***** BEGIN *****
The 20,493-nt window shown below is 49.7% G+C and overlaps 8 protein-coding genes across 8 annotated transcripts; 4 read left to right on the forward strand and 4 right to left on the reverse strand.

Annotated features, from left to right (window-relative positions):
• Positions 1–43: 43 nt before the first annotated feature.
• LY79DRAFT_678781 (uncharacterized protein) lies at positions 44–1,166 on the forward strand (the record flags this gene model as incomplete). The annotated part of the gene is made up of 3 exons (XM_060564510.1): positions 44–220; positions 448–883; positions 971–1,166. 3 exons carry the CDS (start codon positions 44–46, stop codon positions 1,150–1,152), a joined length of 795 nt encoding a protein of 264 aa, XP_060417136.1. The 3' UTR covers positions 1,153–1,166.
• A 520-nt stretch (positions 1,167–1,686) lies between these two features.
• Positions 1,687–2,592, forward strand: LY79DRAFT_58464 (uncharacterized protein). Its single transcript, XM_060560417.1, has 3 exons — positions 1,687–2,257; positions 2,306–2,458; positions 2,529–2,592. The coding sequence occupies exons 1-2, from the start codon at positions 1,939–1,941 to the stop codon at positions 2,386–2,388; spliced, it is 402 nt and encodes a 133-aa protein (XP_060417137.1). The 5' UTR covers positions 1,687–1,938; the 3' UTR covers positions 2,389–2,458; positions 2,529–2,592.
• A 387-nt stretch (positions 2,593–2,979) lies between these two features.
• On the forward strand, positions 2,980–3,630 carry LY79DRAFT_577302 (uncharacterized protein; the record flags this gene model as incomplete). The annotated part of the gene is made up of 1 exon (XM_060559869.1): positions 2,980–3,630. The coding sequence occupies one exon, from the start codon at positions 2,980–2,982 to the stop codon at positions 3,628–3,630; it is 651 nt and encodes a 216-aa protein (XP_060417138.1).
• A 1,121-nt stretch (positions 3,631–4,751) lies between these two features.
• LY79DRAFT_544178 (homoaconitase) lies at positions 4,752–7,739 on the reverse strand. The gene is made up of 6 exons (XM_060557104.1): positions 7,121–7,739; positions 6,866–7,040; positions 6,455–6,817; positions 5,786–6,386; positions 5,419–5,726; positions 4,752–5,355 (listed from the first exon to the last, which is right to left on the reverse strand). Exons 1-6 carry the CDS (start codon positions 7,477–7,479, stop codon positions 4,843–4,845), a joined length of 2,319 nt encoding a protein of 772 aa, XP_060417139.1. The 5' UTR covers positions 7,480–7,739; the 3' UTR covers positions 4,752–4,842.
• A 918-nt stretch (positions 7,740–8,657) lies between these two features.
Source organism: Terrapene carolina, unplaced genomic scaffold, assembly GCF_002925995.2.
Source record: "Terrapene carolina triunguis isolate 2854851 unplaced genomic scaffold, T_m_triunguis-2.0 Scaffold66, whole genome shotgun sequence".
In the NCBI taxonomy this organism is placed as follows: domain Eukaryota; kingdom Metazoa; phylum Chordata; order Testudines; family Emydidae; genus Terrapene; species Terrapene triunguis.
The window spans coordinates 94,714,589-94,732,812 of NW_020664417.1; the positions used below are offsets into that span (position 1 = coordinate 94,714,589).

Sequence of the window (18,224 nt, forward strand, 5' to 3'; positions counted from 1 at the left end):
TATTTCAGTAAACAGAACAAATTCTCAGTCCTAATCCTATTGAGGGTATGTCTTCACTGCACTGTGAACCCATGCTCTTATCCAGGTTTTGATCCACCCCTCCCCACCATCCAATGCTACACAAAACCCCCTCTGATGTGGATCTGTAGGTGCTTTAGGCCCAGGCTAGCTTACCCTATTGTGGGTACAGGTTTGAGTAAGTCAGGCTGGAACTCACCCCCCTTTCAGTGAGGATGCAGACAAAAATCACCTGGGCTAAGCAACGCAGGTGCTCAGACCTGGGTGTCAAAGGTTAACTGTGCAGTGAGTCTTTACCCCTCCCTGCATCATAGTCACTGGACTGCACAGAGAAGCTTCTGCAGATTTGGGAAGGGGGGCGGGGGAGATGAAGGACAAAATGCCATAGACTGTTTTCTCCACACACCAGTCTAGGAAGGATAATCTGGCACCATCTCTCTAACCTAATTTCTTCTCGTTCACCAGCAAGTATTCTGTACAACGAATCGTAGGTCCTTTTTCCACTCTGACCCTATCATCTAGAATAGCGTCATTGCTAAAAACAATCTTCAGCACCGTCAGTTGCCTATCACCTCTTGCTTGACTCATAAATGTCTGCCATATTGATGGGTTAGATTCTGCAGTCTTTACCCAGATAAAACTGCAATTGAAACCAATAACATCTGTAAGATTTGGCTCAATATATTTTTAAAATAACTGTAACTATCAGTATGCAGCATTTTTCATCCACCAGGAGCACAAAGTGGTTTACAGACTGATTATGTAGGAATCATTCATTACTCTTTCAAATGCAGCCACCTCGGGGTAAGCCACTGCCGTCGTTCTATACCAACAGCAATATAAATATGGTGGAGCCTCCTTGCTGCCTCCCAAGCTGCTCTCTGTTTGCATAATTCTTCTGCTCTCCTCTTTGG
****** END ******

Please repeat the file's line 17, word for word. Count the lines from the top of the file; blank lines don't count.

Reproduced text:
TATTTCAGTAAACAGAACAAATTCTCAGTCCTAATCCTATTGAGGGTATGTCTTCACTGCACTGTGAACCCATGCTCTTATCCAGGTTTTGATCCACCCCTCCCCACCATCCAATGCTACACAAAACCCCCTCTGATGTGGATCTGTAGGTGCTTTAGGCCCAGGCTAGCTTACCCTATTGTGGGTACAGGTTTGAGTAAGTCAGGCTGGAACTCACCCCCCTTTCAGTGAGGATGCAGACAAAAATCACCTGGGCTAAGCAACGCAGGTGCTCAGACCTGGGTGTCAAAGGTTAACTGTGCAGTGAGTCTTTACCCCTCCCTGCATCATAGTCACTGGACTGCACAGAGAAGCTTCTGCAGATTTGGGAAGGGGGGCGGGGGAGATGAAGGACAAAATGCCATAGACTGTTTTCTCCACACACCAGTCTAGGAAGGATAATCTGGCACCATCTCTCTAACCTAATTTCTTCTCGTTCACCAGCAAGTATTCTGTACAACGAATCGTAGGTCCTTTTTCCACTCTGACCCTATCATCTAGAATAGCGTCATTGCTAAAAACAATCTTCAGCACCGTCAGTTGCCTATCACCTCTTGCTTGACTCATAAATGTCTGCCATATTGATGGGTTAGATTCTGCAGTCTTTACCCAGATAAAACTGCAATTGAAACCAATAACATCTGTAAGATTTGGCTCAATATATTTTTAAAATAACTGTAACTATCAGTATGCAGCATTTTTCATCCACCAGGAGCACAAAGTGGTTTACAGACTGATTATGTAGGAATCATTCATTACTCTTTCAAATGCAGCCACCTCGGGGTAAGCCACTGCCGTCGTTCTATACCAACAGCAATATAAATATGGTGGAGCCTCCTTGCTGCCTCCCAAGCTGCTCTCTGTTTGCATAATTCTTCTGCTCTCCTCTTTGG